There is access down to this lovely sandy beach and it's remote location and lack of nearby parking means it is highly unlikely to be crowded. The coast path is now an easy walk along the cliff top around Portmelling Head and Killigerran Head to reach Towan beach and Towan Beach at Porth Farm. Although the map suggests this beach is rocky there is also a good deal of sand and easy access down to the beach. The coast path ahead is easy and obvious so for the next mile and a half you just follow the path along the low cliffs until you come to the town of Portscatho. This is a pretty little town crammed around the small harbour and beach and the village has a few faculties, including a pub. The path goes round the edge of the headland and follows the road past the harbour. Turn right with the road past the slipway which leads down to the beach. Ahead don't take the slipway (unless you wish to explore the beach), but continue along the narrow road with houses on both sides. Soon this road narrows to a track as the houses end and you are then walking behind the beach. After around 500 metres you come to Porthcurnick Beach which is another glorious sandy beach with a sheltered south east facing location looking back over Portscatho. There are toilets and a car park here. The path briefly goes along the back of the beach until you reach the road. Go up this road and as soon as you are level with the low cliffs, turn right along the obvious coast path along the cliff top.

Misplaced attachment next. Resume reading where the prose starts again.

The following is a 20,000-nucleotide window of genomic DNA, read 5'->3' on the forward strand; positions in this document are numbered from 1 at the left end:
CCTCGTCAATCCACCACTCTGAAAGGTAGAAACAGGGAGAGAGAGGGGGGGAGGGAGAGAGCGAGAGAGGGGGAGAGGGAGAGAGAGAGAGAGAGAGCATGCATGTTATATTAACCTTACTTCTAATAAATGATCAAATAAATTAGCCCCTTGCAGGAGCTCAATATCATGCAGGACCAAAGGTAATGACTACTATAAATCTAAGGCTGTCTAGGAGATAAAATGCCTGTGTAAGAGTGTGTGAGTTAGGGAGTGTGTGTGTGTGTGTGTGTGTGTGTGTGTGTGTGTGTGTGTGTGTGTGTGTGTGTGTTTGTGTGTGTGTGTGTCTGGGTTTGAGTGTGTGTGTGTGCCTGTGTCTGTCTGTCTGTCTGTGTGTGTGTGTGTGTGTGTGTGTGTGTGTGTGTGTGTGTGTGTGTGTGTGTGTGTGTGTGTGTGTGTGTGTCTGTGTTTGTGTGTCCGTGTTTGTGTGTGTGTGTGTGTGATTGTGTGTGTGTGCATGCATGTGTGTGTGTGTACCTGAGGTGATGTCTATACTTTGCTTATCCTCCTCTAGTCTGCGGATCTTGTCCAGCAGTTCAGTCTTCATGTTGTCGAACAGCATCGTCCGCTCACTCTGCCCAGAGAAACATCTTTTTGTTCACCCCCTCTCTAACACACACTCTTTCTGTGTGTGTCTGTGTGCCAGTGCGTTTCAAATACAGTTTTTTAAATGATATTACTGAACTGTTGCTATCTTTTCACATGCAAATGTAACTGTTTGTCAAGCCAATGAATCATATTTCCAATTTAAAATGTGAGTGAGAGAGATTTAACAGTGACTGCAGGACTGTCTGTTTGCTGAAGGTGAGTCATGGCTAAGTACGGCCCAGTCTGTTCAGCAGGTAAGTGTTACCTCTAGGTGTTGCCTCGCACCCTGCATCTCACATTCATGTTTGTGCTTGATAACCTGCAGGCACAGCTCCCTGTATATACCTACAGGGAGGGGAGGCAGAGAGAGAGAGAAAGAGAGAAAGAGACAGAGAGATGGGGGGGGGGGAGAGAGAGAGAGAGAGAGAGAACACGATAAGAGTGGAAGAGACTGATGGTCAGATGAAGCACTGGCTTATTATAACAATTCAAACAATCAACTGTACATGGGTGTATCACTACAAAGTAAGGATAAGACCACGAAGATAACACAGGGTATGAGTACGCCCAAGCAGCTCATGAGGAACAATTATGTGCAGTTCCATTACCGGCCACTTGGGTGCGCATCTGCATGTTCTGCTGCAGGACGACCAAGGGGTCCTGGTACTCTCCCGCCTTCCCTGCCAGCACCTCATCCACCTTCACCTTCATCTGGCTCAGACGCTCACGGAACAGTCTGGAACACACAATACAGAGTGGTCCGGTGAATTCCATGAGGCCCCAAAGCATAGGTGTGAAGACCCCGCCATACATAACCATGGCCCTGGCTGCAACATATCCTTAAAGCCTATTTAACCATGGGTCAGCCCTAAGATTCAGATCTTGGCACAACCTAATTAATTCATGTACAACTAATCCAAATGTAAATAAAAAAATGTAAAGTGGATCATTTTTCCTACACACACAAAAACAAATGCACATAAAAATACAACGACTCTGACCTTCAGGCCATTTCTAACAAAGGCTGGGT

This leads out to Pednvadan and the lookout station and continues north to Portbean Beach. This is another sandy beach, but rocky at low tide and the path very briefly goes down along the back of the beach for a short distance before re-joining the coast path. This soon comes out into a field and you head for the far right corner, nearest the sea to continue along the cliff top. There is access to another little sand and rock beach here and the coast path continues along the low rocky cliffs to Creek Stephen Point. Round this and continue north around the back of Creek Stephen. Ahead is the larger beach at Treluggan Cliff though the first part is mostly rocky. The path briefly goes inland around Pendower Court and then joins the road where you turn right past a small car park and continue along this road around the former Pendower Beach House Hotel, which has been derelict for several years. The road here is now closed ahead due to erosion and you can take a path down to the beach. There is access to the beach here, which is now a glorious sandy beach, Pendower Beach. The coast path continues along the low cliffs behind the beach except for a small diversion behind the Nare Hotel. This can be avoided if you prefer if the tide is out by walking along the beach to Carne Beach at the eastern end of the bay.